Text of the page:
US stock indexes fell
The three US equity indexes that we review in this weekly series fell marginally from March 29 to April 5, 2016, due to market participants’ fears of dismal corporate quarterly results and falling oil prices.
The S&P 500 Index, tracked by the Vanguard 500 Index Fund Investor Class (VFINX), fell 0.4%. The Dow Jones Industrial Average (DJIA) fell 0.2%, and the NASDAQ was almost flat. The S&P 500 Index is also tracked by the SPDR S&P 500 ETF (SPY), which fell by 0.5% in the same period.
Why are riskier assets under pressure?
There is widespread fear in the market that corporate results may be poor due to sluggish global demand and the strong US dollar, which makes exports expensive. Alcoa (AA) is set to report its quarterly earnings on April 11, 2016.
According to the recent Global Financial Stability Report published by the International Monetary Fund (or IMF), the slowdown in the emerging markets may spill over to the United States and other developed markets.
The report stated that the “impact of shocks to China’s fundamentals on global financial markets is expected to grow stronger and wider over time.” In addition to the growth of its economy, the size of China’s financial market spillovers “is also likely to grow because of the transition to a more market-based financial system.”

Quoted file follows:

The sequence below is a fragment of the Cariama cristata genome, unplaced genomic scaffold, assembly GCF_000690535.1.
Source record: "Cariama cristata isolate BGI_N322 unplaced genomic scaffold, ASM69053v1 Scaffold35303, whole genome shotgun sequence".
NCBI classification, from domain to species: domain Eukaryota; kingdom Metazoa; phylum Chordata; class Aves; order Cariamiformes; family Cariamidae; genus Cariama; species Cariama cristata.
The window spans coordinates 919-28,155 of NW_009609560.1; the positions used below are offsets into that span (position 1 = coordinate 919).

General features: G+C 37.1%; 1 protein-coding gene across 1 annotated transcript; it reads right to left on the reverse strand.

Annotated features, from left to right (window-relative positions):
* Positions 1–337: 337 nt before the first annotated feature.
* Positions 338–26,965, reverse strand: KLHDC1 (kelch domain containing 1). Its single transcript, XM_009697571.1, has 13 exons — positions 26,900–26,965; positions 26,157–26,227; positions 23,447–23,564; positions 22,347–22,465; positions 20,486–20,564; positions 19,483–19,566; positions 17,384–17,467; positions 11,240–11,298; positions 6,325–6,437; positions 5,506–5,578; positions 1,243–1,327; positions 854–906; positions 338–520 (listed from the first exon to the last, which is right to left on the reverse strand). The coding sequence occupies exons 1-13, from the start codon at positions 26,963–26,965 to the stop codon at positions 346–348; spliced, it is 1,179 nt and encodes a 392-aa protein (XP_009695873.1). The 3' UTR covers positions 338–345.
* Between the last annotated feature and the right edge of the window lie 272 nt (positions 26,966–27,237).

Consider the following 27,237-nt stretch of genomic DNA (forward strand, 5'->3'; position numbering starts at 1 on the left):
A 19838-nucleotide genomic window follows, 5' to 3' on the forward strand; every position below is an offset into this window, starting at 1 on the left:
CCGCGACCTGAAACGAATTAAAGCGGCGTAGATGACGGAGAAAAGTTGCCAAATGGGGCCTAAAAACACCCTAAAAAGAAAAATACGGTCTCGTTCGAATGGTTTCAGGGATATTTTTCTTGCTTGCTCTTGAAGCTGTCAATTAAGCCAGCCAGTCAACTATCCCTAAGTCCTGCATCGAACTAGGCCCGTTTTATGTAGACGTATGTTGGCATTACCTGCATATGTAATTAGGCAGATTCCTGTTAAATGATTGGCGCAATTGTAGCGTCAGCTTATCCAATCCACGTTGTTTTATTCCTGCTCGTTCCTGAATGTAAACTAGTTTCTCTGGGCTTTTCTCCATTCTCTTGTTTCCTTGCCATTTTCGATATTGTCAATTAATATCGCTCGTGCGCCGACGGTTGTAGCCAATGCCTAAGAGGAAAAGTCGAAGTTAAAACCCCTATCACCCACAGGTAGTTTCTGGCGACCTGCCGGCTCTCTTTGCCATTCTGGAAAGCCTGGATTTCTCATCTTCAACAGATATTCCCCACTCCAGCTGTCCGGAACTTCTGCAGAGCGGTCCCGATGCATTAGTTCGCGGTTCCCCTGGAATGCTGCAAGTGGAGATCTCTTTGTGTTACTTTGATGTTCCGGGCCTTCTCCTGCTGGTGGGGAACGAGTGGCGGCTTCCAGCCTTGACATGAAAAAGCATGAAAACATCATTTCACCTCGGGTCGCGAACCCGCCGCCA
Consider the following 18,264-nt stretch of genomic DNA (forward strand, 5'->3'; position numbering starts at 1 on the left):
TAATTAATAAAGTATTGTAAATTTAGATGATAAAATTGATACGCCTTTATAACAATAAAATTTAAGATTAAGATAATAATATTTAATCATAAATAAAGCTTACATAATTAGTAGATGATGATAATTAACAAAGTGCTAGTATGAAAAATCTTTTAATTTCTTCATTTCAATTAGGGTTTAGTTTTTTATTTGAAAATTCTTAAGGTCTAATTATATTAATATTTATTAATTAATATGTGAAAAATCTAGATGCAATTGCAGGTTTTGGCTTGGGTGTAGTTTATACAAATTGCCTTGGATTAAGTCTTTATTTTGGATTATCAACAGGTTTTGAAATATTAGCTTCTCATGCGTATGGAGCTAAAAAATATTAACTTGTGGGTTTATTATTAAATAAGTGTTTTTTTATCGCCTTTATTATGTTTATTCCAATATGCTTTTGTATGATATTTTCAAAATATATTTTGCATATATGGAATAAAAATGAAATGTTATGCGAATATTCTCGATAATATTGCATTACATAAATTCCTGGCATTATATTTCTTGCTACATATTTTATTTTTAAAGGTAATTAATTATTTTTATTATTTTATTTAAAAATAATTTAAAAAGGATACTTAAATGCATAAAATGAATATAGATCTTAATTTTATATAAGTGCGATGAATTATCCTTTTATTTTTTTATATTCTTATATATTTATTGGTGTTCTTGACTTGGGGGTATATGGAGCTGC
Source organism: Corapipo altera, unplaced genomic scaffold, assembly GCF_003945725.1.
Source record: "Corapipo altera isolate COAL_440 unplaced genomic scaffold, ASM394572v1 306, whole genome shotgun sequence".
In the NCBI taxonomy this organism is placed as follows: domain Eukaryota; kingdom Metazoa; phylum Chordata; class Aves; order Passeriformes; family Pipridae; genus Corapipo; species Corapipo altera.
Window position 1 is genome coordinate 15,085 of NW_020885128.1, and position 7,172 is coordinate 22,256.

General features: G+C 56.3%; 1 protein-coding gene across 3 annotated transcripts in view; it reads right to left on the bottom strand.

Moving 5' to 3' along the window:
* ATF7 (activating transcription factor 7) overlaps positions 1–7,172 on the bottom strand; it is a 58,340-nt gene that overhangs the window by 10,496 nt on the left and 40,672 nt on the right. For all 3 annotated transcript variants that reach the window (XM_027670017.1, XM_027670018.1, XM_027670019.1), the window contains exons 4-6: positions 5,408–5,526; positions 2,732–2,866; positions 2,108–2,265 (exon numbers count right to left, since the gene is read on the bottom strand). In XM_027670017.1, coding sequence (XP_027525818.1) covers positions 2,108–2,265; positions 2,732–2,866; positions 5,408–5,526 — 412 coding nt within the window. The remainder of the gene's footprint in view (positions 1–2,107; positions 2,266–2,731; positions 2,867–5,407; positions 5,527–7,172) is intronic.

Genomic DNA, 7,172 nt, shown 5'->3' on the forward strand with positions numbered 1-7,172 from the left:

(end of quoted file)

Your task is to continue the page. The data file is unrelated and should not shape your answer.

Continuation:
Energy companies such as ExxonMobil (XOM) and Chevron (CVX) and equity markets in general have been under continuous pressure due to oil price volatility. Rising speculation as to whether the oil freeze agreement between OPEC (Organization of the Petroleum Exporting Countries) and non-OPEC nations will go through or not has resulted in swings in oil prices.
A meeting of oil-producing nations regarding the oil output freeze is scheduled on April 17 in Doha, Qatar. Kuwait’s governor Nawal Al-Fuzaia said, “There are positive indications an agreement will be reached during this meeting on freezing production.”
Junk bond yields fell marginally by one basis point week-over-week and ended up at 8.4% on April 1, 2016.
Due to a fall in yields, the prices of mutual funds and ETFs investing in junk bonds such as the American Funds American High-Income Trust Class A (AHITX), the T. Rowe Price High Yield Fund Advisor Class (PAHIX), the SPDR Barclays Capital High Yield Bond ETF (JNK), and the iShares iBoxx $ High Yield Corporate Bond Fund (HYG) rose in the week ended April 1.
This series will cover the developments in the primary and secondary markets for high yield debt and leveraged loans. We’ll begin with developments in the high yield primary market issuance.